Bureau publication (United States. Children's Bureau). no. 57, 1919, Issue 57

Front Cover
U.S. Government Printing Office, 1919
 

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Page 61 - Employments within the Meaning of Part I 'of this Act relating io Health Insurance. — (a) Employment in the United Kingdom under any contract of service or apprenticeship, written or oral, whether expressed or implied, and whether the employed person is paid by the employer or some other person, and whether under one or more employers, and whether paid by time or by the piece, or partly by time and partly by the piece, or otherwise, or, except in the case of a contract...
Page 70 - Notwithstanding any provision to the contrary in any rule, an insured unmarried woman who is pregnant shall not on the ground that her pregnancy was due to misconduct be deprived of any sickness or disablement benefit to which she would but for that provision have been entitled.
Page 192 - National Association for the Prevention of Infant Mortality and for the Welfare of Infancy, 1913.
Page 72 - ... as aforesaid : Provided that if in any case the Insurance Commissioners are of opinion that the state of the man's health on discharge is not such as to disqualify him for admission to an approved society, the Commissioners may, by notice, fix a time (not being less than three months from the date of such notice and not being more than six months from the date of his discharge) at which he shall cease to be entitled to benefits out of the fund, unless he satisfies them that he has been unable...
Page 196 - January 8, 1915. 250. Sickness Insurance: Its relation to public health and the common welfare. By BS Warren. January 8, 1915.
Page 195 - Infant Mortality: Results of a field study in Waterbury, Conn., based on births in one year, by Estelle B.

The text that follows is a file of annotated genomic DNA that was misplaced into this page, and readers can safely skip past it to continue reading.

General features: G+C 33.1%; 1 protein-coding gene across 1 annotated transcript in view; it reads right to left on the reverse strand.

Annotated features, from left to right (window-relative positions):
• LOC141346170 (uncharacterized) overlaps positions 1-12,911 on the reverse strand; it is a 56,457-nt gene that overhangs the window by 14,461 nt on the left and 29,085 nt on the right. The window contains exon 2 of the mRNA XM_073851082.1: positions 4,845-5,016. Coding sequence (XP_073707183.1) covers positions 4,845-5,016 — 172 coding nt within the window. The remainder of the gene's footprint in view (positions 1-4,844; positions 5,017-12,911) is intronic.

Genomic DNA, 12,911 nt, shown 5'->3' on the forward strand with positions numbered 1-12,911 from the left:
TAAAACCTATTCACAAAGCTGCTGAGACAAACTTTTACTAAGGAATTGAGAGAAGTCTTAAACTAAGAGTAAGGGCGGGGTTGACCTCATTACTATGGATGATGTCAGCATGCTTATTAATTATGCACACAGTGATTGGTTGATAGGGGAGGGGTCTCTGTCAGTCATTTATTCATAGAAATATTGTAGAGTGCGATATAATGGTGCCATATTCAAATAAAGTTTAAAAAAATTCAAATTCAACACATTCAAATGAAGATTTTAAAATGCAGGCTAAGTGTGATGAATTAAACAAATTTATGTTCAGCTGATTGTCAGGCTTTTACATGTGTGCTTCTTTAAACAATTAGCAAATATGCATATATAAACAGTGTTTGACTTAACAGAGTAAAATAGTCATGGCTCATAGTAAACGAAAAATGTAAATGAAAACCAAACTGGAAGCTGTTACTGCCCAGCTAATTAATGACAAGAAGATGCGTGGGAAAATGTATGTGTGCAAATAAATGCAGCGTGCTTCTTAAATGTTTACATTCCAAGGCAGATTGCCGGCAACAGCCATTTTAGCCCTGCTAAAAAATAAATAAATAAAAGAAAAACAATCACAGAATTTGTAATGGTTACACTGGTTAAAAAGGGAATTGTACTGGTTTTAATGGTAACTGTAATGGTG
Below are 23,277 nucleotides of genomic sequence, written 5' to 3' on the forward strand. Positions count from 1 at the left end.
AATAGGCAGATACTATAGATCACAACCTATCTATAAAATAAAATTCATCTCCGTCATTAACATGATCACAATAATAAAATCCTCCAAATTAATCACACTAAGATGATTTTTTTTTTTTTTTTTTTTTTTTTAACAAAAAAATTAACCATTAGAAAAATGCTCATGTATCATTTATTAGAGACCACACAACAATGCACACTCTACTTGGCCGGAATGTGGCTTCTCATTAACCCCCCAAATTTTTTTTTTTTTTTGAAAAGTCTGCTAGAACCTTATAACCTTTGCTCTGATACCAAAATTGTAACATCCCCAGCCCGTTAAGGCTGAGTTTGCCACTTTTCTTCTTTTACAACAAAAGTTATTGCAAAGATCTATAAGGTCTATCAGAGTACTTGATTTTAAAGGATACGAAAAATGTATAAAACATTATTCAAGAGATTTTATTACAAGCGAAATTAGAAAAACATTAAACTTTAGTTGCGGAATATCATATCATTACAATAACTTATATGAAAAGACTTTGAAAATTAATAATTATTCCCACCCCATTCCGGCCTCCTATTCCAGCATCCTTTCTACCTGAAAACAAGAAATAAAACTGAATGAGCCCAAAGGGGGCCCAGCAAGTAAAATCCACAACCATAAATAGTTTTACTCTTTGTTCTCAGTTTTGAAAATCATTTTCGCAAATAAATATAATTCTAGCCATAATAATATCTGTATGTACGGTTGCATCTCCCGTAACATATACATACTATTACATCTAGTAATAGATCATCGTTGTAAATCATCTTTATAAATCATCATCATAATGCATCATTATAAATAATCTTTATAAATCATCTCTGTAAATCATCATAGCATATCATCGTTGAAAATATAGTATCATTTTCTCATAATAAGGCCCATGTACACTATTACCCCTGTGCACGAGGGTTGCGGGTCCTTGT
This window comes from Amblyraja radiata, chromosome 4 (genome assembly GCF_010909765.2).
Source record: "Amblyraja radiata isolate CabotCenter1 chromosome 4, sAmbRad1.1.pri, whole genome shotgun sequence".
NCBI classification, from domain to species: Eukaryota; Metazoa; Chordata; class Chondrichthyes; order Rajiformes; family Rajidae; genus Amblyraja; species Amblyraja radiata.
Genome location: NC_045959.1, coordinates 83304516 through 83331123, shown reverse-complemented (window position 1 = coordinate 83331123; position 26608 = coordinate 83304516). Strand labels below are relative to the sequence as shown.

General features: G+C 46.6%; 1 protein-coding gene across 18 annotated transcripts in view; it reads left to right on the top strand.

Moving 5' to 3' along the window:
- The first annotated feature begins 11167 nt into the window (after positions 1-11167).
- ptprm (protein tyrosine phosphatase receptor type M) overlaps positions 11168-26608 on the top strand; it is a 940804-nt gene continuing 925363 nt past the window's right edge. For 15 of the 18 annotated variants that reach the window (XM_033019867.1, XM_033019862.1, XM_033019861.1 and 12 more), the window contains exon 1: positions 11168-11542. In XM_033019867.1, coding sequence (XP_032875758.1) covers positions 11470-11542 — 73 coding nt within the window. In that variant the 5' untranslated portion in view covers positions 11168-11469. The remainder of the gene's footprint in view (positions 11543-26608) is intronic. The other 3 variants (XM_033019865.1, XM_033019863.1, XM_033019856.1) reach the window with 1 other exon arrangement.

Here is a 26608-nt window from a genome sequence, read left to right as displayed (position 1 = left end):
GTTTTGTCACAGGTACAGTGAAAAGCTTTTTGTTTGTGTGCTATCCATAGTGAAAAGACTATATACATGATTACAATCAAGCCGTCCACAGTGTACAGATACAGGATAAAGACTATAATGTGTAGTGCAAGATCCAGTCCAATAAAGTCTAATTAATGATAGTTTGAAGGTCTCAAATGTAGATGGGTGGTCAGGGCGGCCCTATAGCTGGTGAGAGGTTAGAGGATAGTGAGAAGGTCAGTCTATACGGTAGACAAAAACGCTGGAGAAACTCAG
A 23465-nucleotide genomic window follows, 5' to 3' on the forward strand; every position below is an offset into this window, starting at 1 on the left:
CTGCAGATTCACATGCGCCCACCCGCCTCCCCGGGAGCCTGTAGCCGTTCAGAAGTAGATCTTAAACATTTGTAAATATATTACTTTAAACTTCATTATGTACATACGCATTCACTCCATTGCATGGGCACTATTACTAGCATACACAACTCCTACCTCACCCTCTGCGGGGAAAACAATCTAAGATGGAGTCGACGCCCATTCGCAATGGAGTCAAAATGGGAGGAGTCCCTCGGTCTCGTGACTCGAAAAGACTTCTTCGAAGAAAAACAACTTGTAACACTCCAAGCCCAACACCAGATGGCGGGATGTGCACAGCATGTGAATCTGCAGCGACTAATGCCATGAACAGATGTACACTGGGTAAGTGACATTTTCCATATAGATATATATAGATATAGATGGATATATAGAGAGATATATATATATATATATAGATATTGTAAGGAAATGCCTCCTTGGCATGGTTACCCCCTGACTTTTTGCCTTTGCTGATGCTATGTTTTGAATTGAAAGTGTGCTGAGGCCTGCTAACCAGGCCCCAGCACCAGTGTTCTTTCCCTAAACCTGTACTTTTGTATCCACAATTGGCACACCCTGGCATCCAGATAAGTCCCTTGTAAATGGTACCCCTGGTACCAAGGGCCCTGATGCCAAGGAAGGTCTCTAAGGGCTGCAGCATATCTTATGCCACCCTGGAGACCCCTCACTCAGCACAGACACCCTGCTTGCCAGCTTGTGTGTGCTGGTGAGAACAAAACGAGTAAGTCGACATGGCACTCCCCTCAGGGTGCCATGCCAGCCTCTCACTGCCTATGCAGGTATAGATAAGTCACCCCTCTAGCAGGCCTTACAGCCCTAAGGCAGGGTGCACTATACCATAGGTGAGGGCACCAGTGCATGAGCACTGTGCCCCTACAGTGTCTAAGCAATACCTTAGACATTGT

Page 17 - consolidated revenue of the Commonwealth" for the fiscal year 1913-14 is reported as 21,741,775 ($105,806,348); l when there were no extraordinary expenditures for war purposes, 3 per cent of the Government's expenditure was devoted to maternity allowances. It is not possible to make an accurate comparison of the number of births in the Commonwealth and the number of births receiving allowances. With the reservation that the figures in Table III are not entirely comparable, they are given for the...
Page 8 - Lathrop noted poignantly that the report had been compiled "in the hope that the information might prove useful to the people of one of the few great countries which as yet have no system of State or national assistance in maternity — the United States."8...
Page 108 - ... The presidential address of Sir Bernard Mallet, delivered to the Royal Statistical Society on November 21, 1916, in London, contains the following remarks on this question: "A great deal more serious in its statistical aspect is the fact that the certificate of the cause of death is not confidential. The National Association for the Prevention of Infant Mortality, at a conference in August, 1913, the Executive Committee of the General Council of Medical Education and Registration, 1914, and finally...
Page 9 - The action of these countries is not a matter of recent date ; the national insurance system of Germany began with the year 1884, though there was provision by the local governments before that date; Austria in 1888 and Hungary in 1891 adopted plans similar to the German. Other countries gradually introduced relief in this field, until at the outbreak of the European war practically all the leading countries had fallen into line. It is worthy of note that the interest in maternity relief was not...

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